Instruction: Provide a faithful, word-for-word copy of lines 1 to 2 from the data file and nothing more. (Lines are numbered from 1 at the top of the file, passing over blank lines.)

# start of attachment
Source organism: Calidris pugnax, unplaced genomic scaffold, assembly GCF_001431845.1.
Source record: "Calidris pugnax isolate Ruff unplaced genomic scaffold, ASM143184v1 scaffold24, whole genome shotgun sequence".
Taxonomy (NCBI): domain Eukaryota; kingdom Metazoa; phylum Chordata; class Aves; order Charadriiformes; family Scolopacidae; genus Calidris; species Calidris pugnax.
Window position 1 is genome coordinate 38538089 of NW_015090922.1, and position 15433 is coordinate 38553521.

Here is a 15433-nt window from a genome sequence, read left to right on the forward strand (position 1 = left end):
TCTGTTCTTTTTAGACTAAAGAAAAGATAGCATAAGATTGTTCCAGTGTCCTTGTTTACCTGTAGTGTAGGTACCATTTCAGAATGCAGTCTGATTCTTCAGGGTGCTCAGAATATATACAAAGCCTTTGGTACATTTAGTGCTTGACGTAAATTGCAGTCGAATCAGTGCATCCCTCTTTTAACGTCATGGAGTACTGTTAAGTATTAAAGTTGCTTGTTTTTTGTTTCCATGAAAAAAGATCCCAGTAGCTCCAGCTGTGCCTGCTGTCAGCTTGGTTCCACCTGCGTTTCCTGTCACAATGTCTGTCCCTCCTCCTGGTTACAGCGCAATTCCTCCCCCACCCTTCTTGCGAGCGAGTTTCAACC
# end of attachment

Source organism: Calidris pugnax, unplaced genomic scaffold, assembly GCF_001431845.1.
Source record: "Calidris pugnax isolate Ruff unplaced genomic scaffold, ASM143184v1 scaffold24, whole genome shotgun sequence".